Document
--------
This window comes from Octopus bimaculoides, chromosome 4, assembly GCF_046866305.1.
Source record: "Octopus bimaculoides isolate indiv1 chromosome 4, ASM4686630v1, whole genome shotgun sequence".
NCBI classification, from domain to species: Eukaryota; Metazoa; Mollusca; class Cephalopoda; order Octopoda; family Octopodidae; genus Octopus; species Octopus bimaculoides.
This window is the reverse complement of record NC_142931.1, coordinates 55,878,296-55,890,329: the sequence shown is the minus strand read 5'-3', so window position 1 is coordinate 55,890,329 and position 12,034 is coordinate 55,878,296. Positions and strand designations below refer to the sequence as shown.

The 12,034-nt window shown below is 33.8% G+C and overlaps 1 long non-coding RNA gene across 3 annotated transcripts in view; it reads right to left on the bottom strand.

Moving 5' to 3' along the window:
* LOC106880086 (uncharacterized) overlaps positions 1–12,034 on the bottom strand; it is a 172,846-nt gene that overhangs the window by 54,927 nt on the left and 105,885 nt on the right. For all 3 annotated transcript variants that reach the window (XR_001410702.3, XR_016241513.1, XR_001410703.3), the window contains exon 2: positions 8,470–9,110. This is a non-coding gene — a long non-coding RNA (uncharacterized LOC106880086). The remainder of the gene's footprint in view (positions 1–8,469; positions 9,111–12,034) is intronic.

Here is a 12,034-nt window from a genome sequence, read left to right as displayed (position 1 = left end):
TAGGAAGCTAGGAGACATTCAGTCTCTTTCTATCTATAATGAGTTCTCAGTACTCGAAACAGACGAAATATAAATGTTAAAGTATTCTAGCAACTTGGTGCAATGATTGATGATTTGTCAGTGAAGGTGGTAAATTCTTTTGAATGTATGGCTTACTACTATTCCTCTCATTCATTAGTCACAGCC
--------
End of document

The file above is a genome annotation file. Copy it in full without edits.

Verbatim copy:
This window comes from Octopus bimaculoides, chromosome 4, assembly GCF_046866305.1.
Source record: "Octopus bimaculoides isolate indiv1 chromosome 4, ASM4686630v1, whole genome shotgun sequence".
NCBI classification, from domain to species: Eukaryota; Metazoa; Mollusca; class Cephalopoda; order Octopoda; family Octopodidae; genus Octopus; species Octopus bimaculoides.
This window is the reverse complement of record NC_142931.1, coordinates 55,878,296-55,890,329: the sequence shown is the minus strand read 5'-3', so window position 1 is coordinate 55,890,329 and position 12,034 is coordinate 55,878,296. Positions and strand designations below refer to the sequence as shown.

The 12,034-nt window shown below is 33.8% G+C and overlaps 1 long non-coding RNA gene across 3 annotated transcripts in view; it reads right to left on the bottom strand.

Moving 5' to 3' along the window:
* LOC106880086 (uncharacterized) overlaps positions 1–12,034 on the bottom strand; it is a 172,846-nt gene that overhangs the window by 54,927 nt on the left and 105,885 nt on the right. For all 3 annotated transcript variants that reach the window (XR_001410702.3, XR_016241513.1, XR_001410703.3), the window contains exon 2: positions 8,470–9,110. This is a non-coding gene — a long non-coding RNA (uncharacterized LOC106880086). The remainder of the gene's footprint in view (positions 1–8,469; positions 9,111–12,034) is intronic.

Here is a 12,034-nt window from a genome sequence, read left to right as displayed (position 1 = left end):
TAGGAAGCTAGGAGACATTCAGTCTCTTTCTATCTATAATGAGTTCTCAGTACTCGAAACAGACGAAATATAAATGTTAAAGTATTCTAGCAACTTGGTGCAATGATTGATGATTTGTCAGTGAAGGTGGTAAATTCTTTTGAATGTATGGCTTACTACTATTCCTCTCATTCATTAGTCACAGCC